Will Florida actually be off the map by then, along with all of its reactionary politics? Or maybe those partisans will still be denying global warming would ever happen.

Where do you see the world in just 30 years?

Or even in just six, 2030?


Anticipating the fall foliage

It’s a common topic of conversation this time of year in New England.

How’s the foliage shaping up?

Are drought or wetness, heat or cold, or any number of other factors impacting it negatively?

Or is it going to be another banner month across the six-state region?

Vermont and New Hampshire tourism tries to capitalize the most from the colorful outburst, but they’re hardly alone in sometimes dazzling displays. New York and Pennsylvania can also be memorable.

So here we are, trying to make the most of the outdoors before winter cold sets in all too soon.

What’s it like where you are?


The dramatic bridge over the Penobscot Narrows

For many people, the dramatic wishbone bridge at Fort Knox, Maine, is the welcome to Downeast Maine, the portion of the Pine Tree State that sits east of Penobscot Bay and its river.

The big span carries the major highway to Acadia National Park, for one thing, and allows shipping to continue upstream to Bangor and Brewer. It’s also the slighter slower of the two routes from our home to the rest of America.

The glass pyramid atop the one pillar covers a public observation deck. It’s on our to-visit list.

(Photos by Jessica J. Williams)

Off to Aroostook County

I was feeling a little down as Eastport turned into its annual ghost town. Cooped up, too, especially under the tedious revisions to the Dover history, even before seeing how much I still don’t know and will likely never know, even if I spent a month at the University of Massachusetts going back through the Quaker archives.

Then I realized I hadn’t been anywhere other than eastern Washington County since mid-April. Six months confined to this sliver of rocky coastline and piney interior. The largest city has only ten thousand population and has commercially suffered under the Covid border restrictions. So I decided to see something new and finally settled on Aroostook County, widely known simply as The County, and thus hit the road at 7:15 Monday morning and headed up U.S. 1 without a plan other than turning back around noon.

I can now tell you it’s four hours to Caribou and a lovely drive, some of it through long stretches of forest, others through the tidy farmlands of The County itself. Yes, tidy, unlike many of the rural residences in this state.

Remote Aroostook County is famed as potato farming country.

Turned out to be the perfect day. Sunny, foliage in its prime, little traffic, small roadside sheds selling new potatoes on the honor system. I really felt at home amid all the farmland wonder.

Feeling sated with the visual glory, I felt ready to head home. At Caribou, turned over to Fort Fairfield to follow U.S. 1A back to Mars Hill, and was surprised to find a yellow “share the road” sign with a horse carriage emblem. And sure enough, I found a large colony of Amish. I’ve missed them and Mennonites and Brethren since moving to New England, and this was exciting.

Amish families are finding a place here.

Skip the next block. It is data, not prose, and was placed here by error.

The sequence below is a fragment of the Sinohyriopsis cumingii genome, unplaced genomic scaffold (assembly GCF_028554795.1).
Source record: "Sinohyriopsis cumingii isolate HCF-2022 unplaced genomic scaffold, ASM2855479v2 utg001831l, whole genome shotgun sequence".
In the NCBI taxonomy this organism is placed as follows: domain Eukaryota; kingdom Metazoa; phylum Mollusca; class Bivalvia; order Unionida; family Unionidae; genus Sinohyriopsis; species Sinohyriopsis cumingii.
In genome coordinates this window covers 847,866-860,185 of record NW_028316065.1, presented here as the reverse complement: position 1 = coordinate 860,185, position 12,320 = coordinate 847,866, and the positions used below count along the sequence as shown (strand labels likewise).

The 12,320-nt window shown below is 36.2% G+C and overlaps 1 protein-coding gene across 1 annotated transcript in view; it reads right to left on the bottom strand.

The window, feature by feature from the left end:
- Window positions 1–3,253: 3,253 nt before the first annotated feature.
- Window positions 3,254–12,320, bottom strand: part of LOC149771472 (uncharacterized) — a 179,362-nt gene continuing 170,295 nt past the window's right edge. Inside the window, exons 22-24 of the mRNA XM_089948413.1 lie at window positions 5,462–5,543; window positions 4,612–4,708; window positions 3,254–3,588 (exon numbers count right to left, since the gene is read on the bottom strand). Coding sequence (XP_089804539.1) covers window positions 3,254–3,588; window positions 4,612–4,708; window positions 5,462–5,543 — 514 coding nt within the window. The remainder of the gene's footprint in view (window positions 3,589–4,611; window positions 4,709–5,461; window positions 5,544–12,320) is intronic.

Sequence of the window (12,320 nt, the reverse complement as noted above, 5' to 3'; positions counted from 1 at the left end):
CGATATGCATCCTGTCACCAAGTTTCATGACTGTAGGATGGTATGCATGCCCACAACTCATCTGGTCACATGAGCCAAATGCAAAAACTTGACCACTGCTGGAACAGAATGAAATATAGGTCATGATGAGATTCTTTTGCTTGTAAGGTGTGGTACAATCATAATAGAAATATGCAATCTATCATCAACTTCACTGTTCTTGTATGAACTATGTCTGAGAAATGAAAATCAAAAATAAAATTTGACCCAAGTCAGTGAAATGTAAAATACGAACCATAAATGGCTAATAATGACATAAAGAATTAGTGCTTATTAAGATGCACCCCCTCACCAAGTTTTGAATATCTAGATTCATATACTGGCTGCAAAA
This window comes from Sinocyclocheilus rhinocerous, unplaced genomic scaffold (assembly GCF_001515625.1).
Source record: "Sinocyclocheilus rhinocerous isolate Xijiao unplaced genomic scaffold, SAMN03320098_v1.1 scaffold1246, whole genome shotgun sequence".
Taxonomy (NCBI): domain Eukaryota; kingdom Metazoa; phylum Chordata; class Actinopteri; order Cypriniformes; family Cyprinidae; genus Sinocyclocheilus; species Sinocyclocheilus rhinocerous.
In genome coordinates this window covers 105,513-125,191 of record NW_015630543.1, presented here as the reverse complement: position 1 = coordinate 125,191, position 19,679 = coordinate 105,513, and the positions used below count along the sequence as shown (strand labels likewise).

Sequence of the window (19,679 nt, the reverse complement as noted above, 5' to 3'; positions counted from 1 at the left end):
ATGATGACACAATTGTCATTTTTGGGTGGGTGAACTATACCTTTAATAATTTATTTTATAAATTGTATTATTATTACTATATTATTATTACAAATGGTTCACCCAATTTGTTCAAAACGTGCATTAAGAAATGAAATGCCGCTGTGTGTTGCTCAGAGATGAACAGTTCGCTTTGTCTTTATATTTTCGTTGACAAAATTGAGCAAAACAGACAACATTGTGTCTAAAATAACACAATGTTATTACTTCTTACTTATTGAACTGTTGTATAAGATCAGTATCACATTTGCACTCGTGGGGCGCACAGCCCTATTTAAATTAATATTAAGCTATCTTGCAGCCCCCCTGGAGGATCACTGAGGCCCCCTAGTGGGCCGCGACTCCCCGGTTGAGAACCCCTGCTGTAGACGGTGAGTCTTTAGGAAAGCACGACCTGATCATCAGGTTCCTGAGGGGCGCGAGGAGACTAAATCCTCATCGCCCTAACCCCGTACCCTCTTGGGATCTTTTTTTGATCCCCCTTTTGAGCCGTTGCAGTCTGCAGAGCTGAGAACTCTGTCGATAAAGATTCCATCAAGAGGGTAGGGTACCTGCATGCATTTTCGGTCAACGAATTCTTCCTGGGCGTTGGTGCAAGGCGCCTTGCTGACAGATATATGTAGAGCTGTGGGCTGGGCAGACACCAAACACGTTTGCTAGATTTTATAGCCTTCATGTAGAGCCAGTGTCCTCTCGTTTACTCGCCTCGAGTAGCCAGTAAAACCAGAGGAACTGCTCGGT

After passing one Amish farm and its bright red barn – yes, that seems to be the custom here, red next to the plain white farmhouse and laundry on the line – I noticed a small church and whipped around to take a closer look.

Never would have if a Friend hadn’t tweaked my interest by sharing something he found online.

The meetinghouse is one that escaped Silas Weeks’ research for his definitive book, too.

Afterward, I learned that one of our good friends was from Caribou, not further north as I’d thought. And then another was from Presque Isle.

So now I have a much better grasp of what folks are talking about when the say “The County.”

I should also mention I came home with 60 pounds of new potatoes from three different stands. Ten pounds for five dollars, three different varieties. Turns out they’re ones that didn’t pass the baggers’ standards, usually because of irregular shape or size, but that’s no problem for us. The skins of new potatoes are so soft and tasty – no need to peel them, even for mashed potatoes. You do need to unbag them, wash and inspect them, before storing. Otherwise, a few damaged ones can spread rot.


Next time I venture that far north, I plan to visit the entire solar system. Seriously. I caught a clue of it with a model of Saturn atop a pole beside U.S. 1 followed miles later by Neptune. Turns out all of the planets sit beside the road to Presque Isle, scaled in size and distance from the sun at the University of Maine branch campus. There really is a lot of emptiness in space.

One more thing to impress me.

Is there a dry cleaner in the county?

Geographically, Sunrise County is one of the largest in New England – the county line is an hour-and-a-half drive away from where I live, unless you’re going to Canada – but there are a lot of things we don’t have.

There are only three traffic lights, for instance – all in Calais en route to the busy international border crossing.

So I was wondering, just in case, where the closest dry cleaner is. We have two laundromats, but say, what if I wanted to send my dress shirts out to be washed and pressed, as I did back when working in an office?

The answer, it turns out, is forget it.

This really is a do-it-yourself kind of place.

If you’re planning on visiting, be prepared.